European & Australian Advocacy

Governments in the European Union and around the world can be powerful and effective advocates for Tibet. Through our offices in Amsterdam, Berlin and Brussels, and in partnership with the Australian Tibet Council, ICT works with:

  • The European Parliament, particularly its Tibet Intergroup and Committees on Foreign Affairs and Human Rights, the European External Action Service and the European Commission, including on policies to advance a negotiated settlement for Tibet’s future;
  • Leaders and Parliamentarians in individual EU Member States to encourage political and financial support for Tibetans;
  • Parliamentarians and government officials in Australia to promote the Tibetan cause; and
  • Europe-based International Organizations, United Nations mechanisms agencies and other multilateral fora to raise Tibetan issues on the world stage and to have China address these issues. These efforts include testifying before UN commissions, attending UN conferences, and appealing to Special Rapporteurs and Working Groups. ICT annually attends the meeting of the United Nations Human Rights Council in order to interact with representatives of governments from around the world and educate them on the harsh realities inside Tibet.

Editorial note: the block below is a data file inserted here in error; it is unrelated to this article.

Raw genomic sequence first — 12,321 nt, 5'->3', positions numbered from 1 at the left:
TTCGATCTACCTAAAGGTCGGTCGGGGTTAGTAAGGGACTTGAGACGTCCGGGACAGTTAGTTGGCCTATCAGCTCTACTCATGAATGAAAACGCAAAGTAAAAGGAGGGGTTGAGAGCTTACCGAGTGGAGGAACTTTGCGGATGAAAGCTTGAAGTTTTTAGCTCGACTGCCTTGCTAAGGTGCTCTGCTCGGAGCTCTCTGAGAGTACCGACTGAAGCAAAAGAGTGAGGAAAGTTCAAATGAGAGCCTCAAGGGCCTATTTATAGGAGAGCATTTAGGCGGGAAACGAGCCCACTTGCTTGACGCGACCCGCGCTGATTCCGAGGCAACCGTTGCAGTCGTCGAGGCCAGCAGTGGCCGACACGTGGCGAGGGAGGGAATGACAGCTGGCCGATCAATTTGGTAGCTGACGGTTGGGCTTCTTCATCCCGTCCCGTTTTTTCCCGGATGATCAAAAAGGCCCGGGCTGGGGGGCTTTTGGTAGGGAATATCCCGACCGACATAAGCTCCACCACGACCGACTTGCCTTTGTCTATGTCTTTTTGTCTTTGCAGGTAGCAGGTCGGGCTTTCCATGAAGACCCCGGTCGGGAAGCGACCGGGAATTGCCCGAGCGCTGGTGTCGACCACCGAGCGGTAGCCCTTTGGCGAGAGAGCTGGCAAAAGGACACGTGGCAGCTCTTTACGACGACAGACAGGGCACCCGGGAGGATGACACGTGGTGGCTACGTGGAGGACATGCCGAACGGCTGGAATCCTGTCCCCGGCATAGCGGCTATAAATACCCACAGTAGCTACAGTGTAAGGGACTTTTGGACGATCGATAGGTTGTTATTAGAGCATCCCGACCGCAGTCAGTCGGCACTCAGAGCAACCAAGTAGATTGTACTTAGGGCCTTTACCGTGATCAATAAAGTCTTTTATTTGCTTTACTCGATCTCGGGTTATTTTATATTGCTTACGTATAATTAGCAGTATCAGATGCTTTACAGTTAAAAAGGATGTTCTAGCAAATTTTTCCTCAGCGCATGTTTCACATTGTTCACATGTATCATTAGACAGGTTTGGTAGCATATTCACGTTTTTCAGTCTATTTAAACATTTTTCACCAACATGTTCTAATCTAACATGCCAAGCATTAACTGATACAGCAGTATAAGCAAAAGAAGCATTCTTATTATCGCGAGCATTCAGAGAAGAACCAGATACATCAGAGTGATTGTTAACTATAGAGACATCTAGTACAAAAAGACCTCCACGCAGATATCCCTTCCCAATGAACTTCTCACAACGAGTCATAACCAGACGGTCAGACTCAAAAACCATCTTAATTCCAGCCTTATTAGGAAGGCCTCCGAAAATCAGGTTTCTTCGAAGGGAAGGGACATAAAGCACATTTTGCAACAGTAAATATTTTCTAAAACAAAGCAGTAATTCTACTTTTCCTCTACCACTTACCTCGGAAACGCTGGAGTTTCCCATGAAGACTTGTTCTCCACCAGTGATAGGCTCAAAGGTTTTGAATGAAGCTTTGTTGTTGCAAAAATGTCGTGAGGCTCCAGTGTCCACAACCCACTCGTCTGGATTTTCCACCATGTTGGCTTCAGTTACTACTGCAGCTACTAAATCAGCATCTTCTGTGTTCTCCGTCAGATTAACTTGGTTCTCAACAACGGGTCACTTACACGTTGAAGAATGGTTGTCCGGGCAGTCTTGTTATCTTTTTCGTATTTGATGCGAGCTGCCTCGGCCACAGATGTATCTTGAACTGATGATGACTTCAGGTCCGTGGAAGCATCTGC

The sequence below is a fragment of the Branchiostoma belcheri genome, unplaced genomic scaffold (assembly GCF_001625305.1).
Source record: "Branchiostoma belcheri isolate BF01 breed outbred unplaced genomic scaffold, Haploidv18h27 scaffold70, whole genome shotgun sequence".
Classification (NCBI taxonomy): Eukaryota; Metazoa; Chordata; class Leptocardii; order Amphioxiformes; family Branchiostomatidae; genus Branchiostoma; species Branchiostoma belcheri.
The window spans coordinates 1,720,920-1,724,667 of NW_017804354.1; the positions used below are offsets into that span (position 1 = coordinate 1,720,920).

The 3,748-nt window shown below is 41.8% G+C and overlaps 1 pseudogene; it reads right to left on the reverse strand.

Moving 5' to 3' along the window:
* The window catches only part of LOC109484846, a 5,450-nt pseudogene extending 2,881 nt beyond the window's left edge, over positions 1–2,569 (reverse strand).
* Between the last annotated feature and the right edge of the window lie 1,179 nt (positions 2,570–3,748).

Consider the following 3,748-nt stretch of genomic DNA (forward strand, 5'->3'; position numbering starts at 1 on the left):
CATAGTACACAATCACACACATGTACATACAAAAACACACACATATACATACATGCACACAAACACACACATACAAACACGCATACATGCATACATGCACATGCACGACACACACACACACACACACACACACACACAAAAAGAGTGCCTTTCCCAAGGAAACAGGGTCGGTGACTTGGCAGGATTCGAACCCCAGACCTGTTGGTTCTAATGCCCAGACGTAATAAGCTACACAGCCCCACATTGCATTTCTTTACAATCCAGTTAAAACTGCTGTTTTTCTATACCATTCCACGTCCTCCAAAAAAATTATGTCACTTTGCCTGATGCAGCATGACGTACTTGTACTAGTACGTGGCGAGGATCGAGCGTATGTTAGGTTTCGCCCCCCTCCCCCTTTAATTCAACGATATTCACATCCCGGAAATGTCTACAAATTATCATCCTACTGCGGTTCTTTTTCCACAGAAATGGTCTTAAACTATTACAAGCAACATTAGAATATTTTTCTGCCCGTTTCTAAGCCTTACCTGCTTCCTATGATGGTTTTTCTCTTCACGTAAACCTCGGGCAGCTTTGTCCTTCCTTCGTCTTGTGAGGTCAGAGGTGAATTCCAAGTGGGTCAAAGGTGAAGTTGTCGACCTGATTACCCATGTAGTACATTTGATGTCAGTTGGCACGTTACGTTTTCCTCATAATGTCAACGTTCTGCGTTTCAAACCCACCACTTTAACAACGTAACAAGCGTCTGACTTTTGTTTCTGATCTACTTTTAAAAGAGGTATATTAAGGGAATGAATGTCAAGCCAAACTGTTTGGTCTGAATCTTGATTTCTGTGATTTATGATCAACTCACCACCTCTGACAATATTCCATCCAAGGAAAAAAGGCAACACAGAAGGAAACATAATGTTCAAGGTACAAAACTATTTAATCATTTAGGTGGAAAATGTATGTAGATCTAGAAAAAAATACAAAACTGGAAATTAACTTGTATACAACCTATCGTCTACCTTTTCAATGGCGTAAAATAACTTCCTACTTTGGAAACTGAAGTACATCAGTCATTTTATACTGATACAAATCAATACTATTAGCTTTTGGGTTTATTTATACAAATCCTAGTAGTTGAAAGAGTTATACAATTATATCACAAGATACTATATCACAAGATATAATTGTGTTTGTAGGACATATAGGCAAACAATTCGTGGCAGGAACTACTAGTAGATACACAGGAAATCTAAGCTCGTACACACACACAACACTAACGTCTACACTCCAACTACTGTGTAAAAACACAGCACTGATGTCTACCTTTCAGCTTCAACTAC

The Brussels office was set up in September 2006 and is mainly responsible for relations with the European institutions.

Find the latest Tibet policy resources for Europe at ICT’s Tibet Policy website www.tibetpolicy.eu and ICT French website at www.savetibet.fr.

Top Story

International NGOs urge Governments and UN to Act on China's Human Rights Abuses, including in Tibet

February 26, 2018

A group of international NGOs, including the International Campaign for Tibet, has sent a private letter to a select UN member states about raising China's human rights abuses at the UN Human Rights Council. The letter's authors say, "The Human Rights Council should take further steps to show China that undermining key legal protections for freedoms of expression and association and the rights to a fair trial, not to mention disappearing or arbitrarily detaining dissenting voices, is unacceptable behaviour - especially for a would-be "global leader" ".

The letter highlighted five cases of human rights defenders, including that of Tibetan education advocate Tashi Wangchuk, which "show that the ferocious crackdown on human rights defenders, including lawyers, that has intensified since President Xi Jinping assumed power continues unabated'.

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